The Irish Times view on the Abbey Theatre: Grievances must be resolved
Actors and writers who were once devoted to the national stage no longer feel a sense of belonging there
There is an onus on our National Theatre to continually refresh its in-house repertoire. Why else does it receive such a high proportion of public funding for theatre in Ireland? Photograph: Dara Mac Dónaill
In October, Minister for Culture Josepha Madigan expressed satisfaction with the way the Abbey Theatre had responded to concerns about job opportunities and pay rates and its failure to develop more new work by Irish playwrights. She described its handling of these issues as “a real demonstration of collaboration between theatre practitioners, between the Abbey and various other stakeholders”. It was, she said, “an ongoing conversation”.
That conversation was loudly interrupted last week with this newspaper’s revelation of accusations that the theatre had reneged on commitments to redress the situation. The original signatories to an open letter condemning an approach to programming that reduced the number of roles for Irish actors and other freelancers, along with the Writers’ Guild of Ireland, contend there is little evidence of sufficient improvements to indicate the theatre was in fact collaborating with the sector in the way the Minister perceived.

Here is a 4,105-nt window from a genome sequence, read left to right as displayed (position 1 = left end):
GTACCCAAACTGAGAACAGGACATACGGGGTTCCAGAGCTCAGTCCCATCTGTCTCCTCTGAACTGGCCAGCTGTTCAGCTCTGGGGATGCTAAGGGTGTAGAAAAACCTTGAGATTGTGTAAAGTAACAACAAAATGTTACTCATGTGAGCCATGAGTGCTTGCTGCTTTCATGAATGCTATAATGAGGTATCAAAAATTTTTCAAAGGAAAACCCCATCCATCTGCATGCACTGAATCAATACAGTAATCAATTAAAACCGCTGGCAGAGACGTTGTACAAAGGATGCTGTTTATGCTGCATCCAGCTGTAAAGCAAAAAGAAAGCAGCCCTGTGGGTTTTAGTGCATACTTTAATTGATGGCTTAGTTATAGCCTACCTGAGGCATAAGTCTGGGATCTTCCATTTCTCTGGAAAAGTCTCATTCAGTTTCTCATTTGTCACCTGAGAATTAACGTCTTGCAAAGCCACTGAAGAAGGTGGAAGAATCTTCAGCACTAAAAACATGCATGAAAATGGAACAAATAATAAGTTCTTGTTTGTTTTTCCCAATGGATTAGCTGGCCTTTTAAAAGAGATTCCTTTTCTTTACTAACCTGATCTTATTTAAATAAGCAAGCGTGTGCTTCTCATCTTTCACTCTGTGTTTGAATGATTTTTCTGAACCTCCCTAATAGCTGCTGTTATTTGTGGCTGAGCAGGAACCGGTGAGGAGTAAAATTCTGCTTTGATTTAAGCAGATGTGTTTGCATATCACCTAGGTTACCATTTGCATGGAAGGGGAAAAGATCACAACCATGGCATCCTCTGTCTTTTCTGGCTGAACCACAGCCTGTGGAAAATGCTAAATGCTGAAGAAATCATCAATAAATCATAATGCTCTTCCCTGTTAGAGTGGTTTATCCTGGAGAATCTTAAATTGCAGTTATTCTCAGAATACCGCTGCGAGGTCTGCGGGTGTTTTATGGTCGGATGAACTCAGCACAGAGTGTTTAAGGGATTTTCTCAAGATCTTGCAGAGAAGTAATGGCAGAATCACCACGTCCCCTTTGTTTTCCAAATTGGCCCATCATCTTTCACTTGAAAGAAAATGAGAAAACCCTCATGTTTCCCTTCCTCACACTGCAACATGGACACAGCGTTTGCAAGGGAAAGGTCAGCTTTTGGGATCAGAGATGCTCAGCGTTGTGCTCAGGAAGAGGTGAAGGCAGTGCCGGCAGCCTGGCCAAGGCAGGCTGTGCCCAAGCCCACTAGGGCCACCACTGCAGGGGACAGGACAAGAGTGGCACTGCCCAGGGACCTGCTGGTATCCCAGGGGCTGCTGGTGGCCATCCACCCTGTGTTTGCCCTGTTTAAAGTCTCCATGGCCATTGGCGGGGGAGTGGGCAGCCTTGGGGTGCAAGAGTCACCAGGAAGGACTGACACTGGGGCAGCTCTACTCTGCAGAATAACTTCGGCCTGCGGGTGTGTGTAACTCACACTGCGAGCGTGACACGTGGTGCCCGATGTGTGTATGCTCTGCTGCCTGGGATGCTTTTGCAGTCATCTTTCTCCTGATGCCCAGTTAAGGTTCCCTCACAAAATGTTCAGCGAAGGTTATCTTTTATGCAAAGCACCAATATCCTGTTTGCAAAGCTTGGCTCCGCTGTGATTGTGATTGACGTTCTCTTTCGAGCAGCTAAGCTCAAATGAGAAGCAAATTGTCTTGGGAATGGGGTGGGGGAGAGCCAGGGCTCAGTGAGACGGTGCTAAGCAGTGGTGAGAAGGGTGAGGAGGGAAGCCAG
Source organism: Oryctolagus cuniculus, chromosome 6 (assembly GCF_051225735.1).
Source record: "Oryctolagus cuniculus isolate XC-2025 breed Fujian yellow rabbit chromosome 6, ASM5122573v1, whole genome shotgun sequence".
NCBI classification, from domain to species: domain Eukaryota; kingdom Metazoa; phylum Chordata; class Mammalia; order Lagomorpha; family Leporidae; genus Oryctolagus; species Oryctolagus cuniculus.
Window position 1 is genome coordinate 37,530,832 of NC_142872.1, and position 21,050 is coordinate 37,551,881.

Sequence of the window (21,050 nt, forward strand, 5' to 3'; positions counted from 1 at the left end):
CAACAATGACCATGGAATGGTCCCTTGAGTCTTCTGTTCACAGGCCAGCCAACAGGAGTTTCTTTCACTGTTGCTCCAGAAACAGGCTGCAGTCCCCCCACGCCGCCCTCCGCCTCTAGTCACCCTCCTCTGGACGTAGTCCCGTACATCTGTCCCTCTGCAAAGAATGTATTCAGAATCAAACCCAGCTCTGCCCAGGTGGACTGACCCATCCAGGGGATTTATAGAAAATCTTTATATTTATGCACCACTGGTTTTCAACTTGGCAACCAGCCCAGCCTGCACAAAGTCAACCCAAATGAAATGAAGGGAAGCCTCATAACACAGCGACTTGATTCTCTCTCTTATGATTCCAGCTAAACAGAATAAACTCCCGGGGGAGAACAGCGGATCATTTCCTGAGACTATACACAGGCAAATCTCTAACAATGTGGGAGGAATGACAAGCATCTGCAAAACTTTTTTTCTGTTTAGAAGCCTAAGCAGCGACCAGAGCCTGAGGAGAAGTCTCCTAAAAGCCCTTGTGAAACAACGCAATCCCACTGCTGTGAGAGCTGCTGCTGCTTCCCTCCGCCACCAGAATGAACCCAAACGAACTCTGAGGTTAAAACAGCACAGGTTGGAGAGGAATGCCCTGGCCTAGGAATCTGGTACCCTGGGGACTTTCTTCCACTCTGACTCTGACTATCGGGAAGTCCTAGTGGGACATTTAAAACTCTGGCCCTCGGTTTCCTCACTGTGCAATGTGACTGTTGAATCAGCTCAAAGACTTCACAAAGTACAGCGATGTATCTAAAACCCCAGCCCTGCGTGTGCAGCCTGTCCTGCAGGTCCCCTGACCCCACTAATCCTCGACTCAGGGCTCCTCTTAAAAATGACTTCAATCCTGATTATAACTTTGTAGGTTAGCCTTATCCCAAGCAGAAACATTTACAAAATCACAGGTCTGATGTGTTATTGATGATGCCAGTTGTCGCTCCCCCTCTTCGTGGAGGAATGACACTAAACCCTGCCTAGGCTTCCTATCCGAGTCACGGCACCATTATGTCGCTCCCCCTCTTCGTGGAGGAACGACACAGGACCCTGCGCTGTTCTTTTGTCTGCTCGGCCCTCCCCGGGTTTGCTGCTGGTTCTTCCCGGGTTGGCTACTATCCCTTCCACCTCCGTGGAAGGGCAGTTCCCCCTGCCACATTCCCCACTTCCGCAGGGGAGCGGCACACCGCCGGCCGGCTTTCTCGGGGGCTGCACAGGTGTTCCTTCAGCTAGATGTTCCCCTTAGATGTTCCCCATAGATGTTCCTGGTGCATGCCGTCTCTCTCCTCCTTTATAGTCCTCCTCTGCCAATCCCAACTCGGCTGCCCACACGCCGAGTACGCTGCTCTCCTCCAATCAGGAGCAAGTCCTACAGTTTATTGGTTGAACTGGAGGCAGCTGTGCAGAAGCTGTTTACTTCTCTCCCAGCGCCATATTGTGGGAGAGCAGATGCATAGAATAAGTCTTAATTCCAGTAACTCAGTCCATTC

The board and directors may be tempted to reference the recently-reported 28 per cent rise in box office receipts and audience growth to defend its policies, but that would be missing the point. There is an onus on our National Theatre to continually refresh its in-house repertoire. Why else does it receive such a high proportion of public funding for theatre in Ireland? There can be a costly but necessary risk element in the gestation of new work, but the Abbey seems unwilling – or uninterested – to take this on. Recent neglect of the Irish canon and the Abbey’s own rich repository has also been condemned. The co-production model adopted by the new directors may be good for the Abbey coffers but not the many artists denied work as a result.
Those who established the theatre saw it as the incubator for new drama that would “bring upon the stage the deeper emotions of Ireland”. The only deep emotions at the moment belong to the many actors and writers who had once devoted their talents to the national stage and no longer feel a sense of belonging there. Their many grievances are legitimate and must be resolved.